PubMed 10973847

Referenced in Channelpedia wiki pages of: none

Automatically associated channels: Kv1.4 , Kv3.1 , Kv4.2 , Kv4.3

Title: Nicotine is a potent blocker of the cardiac A-type K(+) channels. Effects on cloned Kv4.3 channels and native transient outward current.

Authors: H Wang, H Shi, L Zhang, M Pourrier, B Yang, S Nattel, Z Wang

Journal, date & volume: Circulation, 2000 Sep 5 , 102, 1165-71

PubMed link:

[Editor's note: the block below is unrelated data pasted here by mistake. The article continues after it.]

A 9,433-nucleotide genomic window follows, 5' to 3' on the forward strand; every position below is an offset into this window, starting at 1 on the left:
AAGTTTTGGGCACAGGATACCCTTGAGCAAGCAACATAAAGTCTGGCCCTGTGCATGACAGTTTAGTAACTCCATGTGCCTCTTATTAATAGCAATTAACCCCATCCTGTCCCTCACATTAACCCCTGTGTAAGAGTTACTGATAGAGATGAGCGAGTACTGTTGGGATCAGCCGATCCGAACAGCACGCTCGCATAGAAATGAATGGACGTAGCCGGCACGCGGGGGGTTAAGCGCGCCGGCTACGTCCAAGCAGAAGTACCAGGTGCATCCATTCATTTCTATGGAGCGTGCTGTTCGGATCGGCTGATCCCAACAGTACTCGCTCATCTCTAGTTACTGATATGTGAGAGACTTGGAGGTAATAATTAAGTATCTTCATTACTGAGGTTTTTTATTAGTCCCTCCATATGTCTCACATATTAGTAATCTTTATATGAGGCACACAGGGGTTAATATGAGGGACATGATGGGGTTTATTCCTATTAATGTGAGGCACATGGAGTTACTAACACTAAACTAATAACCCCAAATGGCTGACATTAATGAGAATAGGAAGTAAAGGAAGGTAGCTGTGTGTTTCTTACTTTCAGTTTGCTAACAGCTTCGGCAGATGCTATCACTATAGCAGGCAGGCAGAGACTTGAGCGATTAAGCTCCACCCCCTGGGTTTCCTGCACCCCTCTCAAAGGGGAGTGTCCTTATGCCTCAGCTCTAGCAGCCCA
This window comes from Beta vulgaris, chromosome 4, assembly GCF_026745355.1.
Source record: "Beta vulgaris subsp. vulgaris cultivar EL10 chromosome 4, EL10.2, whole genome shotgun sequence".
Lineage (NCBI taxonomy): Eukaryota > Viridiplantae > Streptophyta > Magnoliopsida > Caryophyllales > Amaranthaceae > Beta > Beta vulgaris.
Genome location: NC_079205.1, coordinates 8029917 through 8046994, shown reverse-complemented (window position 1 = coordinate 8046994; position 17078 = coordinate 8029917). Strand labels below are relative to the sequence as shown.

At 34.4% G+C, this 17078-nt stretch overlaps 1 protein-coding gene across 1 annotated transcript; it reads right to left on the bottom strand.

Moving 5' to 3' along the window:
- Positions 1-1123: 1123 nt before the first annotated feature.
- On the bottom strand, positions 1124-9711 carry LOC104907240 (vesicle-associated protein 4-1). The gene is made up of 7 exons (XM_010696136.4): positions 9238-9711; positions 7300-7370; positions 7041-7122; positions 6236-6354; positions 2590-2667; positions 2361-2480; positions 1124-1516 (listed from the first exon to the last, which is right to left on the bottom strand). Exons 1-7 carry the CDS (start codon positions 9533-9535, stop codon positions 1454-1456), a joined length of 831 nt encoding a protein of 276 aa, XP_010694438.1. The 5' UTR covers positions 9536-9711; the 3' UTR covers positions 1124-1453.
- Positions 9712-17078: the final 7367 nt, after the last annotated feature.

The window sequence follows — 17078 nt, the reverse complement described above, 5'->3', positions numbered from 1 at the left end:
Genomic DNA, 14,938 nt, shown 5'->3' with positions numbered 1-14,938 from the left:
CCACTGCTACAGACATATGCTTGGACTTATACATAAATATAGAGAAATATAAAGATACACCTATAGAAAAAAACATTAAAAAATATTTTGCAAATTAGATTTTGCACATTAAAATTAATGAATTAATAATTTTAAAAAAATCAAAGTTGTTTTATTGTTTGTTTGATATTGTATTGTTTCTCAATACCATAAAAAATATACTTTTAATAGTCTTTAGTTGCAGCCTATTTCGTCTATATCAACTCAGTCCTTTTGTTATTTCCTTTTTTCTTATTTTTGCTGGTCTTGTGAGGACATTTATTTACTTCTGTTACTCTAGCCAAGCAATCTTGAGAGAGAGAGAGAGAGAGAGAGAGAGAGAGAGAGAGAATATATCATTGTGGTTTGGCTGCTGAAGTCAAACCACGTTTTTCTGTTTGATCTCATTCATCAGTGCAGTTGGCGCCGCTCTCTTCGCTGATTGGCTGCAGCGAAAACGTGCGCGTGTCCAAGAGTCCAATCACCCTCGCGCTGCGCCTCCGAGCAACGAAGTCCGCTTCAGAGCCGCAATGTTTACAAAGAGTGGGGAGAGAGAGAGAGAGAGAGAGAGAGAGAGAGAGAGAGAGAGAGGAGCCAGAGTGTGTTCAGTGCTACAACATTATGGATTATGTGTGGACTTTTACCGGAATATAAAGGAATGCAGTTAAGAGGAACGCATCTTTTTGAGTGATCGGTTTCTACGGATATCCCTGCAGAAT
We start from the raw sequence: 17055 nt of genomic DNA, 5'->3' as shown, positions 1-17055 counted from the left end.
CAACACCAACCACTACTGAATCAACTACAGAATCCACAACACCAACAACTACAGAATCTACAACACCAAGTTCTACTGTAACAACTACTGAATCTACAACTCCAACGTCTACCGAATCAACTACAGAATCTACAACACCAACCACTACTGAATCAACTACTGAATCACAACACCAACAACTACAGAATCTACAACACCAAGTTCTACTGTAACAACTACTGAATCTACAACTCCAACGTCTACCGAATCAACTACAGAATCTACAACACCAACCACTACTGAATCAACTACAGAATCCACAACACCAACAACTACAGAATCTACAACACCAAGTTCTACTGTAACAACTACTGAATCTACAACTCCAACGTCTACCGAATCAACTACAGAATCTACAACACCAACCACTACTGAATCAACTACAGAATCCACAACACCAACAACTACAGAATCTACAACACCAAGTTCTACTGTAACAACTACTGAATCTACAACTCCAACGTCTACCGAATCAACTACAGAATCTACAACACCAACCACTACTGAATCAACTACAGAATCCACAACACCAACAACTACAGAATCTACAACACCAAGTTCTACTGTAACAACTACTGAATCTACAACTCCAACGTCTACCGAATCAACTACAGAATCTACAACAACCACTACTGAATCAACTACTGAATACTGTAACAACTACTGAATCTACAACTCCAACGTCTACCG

Nicotine is a main constituent of cigarette smoke and smokeless tobacco, known to increase the risk of sudden cardiac death. This study aimed at establishing ionic mechanisms underlying potential electrophysiological effects of nicotine.Effects of nicotine on Kv4.3 and Kv4.2 channels expressed in Xenopus oocytes were studied at the whole-cell and single-channel levels. The effects of nicotine on the transient outward K(+) current (I:(to)) were studied by use of whole-cell patch-clamp techniques in canine ventricular myocytes. Nicotine potently inhibited Kv4 current. The concentration for half-maximal inhibition (IC(50)) was 40+/-4 nmol/L, and the current was abolished by 100 micromol/L nicotine. The IC(50) for block of native I:(to) was 270+/-43 nmol/L. The steady-state activation properties of Kv4.3 and I:(to) were unaltered by nicotine, whereas positive shifts of the inactivation curves were observed. Of the total inhibition of Kv4.3 and I:(to) by nicotine, 40% was due to tonic block and 60% was attributable to use-dependent block. Activation, inactivation, and reactivation kinetics were not significantly changed by nicotine. Nicotine reduced single-channel conductance, open probability, and open time but increased the closed time of Kv4.3. The effects of nicotine were not altered by antagonists to various neurotransmitter receptors, indicating direct effects on I:(to) channels.Nicotine is a potent inhibitor of cardiac A-type K(+) channels, with blockade probably due to block of closed and open channels. This action may contribute to the ability of nicotine to affect cardiac electrophysiology and induce arrhythmias.